Alas, all adventures must come to an end. In this final instalment of my incremental review of Julie and Chris' book I take some time to reflect on the entire book and give a holistic review.
Overall I feel like Haskell Programming from First Principles is an exceptional training ground for methodical and logical problem solving. There are many places where you can do that kind of thing, but I feel like this book really drives a methodical approach home and rewards the reader repeatedly for following it.
I personally found the latter third of the book quite challenging, but realistically it was because that part of the book covered topics where no other Haskell book had successfully sunk in for me. It wasn't challenging in that I got stuck, it was challenging in that the chapters took more time for me to absorb than the earlier chapters. My professional life expanded to absorb a lot more of my learning time meaning I had greater pauses between HaskellBook sessions as well.
All told I made it through and I have substantially more confident in my Haskell skills than I was coming in. I feel that I get why and how things work much better now which gives me greater confidence in building systems with Haskell than I had before.
Real gems in the latter part of the book include the Monads chapter which, given the great progression and preparation of previous chapters, wasn't as much an "aha" moment as an "oh, of course, that's the only way it can be" moment. Haskell is much less arcane than it seems and really much less arcane than other programming systems that expect you to ignore the proverbial man behind the curtain.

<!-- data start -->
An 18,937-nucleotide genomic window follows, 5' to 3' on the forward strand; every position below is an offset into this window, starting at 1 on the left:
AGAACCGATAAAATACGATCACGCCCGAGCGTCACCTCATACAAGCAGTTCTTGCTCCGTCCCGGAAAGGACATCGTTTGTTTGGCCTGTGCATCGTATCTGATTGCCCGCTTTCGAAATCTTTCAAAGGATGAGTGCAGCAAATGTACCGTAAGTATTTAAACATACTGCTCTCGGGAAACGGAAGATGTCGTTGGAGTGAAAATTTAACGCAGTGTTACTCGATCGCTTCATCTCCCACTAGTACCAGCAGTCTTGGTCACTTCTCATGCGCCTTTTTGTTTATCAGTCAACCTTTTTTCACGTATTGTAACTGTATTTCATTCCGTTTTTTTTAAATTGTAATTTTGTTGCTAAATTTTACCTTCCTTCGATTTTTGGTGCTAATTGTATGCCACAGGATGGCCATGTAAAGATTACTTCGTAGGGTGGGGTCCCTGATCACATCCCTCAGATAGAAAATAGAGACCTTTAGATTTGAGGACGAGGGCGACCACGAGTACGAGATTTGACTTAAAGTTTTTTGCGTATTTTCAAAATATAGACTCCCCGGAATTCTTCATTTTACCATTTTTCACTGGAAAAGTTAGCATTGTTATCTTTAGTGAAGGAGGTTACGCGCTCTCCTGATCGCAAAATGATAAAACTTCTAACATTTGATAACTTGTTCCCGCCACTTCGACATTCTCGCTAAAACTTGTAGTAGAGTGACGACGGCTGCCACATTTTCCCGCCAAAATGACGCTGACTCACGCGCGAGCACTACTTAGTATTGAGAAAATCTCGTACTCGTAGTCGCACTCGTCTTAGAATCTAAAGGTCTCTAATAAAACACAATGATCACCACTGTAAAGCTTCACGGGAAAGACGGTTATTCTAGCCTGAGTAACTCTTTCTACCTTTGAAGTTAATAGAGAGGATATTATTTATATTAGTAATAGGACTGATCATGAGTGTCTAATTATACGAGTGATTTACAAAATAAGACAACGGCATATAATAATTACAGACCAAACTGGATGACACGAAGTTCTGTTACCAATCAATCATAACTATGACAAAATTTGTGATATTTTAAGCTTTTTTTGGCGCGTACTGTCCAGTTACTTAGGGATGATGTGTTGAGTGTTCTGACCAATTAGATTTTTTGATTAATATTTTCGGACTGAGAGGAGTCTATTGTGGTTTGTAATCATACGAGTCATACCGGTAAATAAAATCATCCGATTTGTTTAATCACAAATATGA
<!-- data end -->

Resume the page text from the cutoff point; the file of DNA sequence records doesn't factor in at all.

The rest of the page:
Another great thing specifically in my interest given professional applications I've made with Haskell is the Parser combinators chapter. Realizing that you could write general parsers and switch libraries to get more detailed and friendly parsing failure messages has substantially improved my productivity with parsing. Trifecta is a great tool for that purpose and the chapters examples really drive how to see and get quickly off sad paths in parsing.
Both the depth and clarity of discussion on non-strictness and the nature of how IO works in GHC were very informative. I kind of got these topics, but the explanations, examples, and exercises provided really helped me understand these topics. I might not often need to deal with the details here, but I know that when I do I'll be reaching back to these chapters to refresh.
I have to hand it to Chris and Julie for delivering an exceptional teaching book that really goes beyond Haskell basics into providing a path for programmers to enter the ranks of intermediate Haskell. Very few single programming books achieve this depth without being overwhelming which makes this a serious achievement both in writing and teaching.
Thank you Julie and Chris for Haskell Programming from First Principles. I enjoyed it thoroughly.